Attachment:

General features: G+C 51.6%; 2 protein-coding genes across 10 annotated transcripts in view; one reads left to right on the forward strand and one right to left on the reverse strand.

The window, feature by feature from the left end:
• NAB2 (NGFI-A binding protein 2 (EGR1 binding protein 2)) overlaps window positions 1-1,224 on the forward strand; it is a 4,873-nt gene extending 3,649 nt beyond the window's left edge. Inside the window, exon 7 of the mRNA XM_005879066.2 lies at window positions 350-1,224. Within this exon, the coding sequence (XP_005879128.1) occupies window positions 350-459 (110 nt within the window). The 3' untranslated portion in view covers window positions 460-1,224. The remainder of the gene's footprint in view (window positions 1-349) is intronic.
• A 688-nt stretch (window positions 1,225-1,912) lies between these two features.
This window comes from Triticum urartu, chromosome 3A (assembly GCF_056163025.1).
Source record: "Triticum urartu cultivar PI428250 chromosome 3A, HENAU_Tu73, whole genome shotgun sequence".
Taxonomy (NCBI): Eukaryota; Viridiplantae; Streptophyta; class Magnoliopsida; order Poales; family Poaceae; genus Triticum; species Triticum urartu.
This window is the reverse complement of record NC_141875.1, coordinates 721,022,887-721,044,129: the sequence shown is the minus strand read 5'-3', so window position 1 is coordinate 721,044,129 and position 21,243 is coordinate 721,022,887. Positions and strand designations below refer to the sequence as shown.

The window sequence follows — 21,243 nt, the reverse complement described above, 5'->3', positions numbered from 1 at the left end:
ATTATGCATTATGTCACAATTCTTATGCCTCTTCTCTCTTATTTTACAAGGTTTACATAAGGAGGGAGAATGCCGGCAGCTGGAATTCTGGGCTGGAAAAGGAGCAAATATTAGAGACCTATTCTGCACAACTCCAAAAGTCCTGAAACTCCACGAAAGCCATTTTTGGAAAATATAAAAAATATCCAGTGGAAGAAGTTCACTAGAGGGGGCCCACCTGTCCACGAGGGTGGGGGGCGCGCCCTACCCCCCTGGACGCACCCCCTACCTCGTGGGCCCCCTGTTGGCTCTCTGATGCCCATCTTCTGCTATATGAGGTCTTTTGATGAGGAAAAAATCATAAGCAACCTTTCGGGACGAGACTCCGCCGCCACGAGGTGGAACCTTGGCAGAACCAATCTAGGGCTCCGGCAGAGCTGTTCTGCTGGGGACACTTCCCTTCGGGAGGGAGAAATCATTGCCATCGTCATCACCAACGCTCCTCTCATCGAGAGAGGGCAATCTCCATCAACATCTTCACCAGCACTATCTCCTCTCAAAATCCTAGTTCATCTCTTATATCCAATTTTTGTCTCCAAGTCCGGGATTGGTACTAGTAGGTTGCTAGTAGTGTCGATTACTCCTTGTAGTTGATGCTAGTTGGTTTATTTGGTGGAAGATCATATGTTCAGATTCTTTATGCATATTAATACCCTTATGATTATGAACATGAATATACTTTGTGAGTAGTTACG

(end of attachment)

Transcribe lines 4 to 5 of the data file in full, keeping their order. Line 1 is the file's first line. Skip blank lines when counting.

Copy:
• A 688-nt stretch (window positions 1,225-1,912) lies between these two features.
This window comes from Triticum urartu, chromosome 3A (assembly GCF_056163025.1).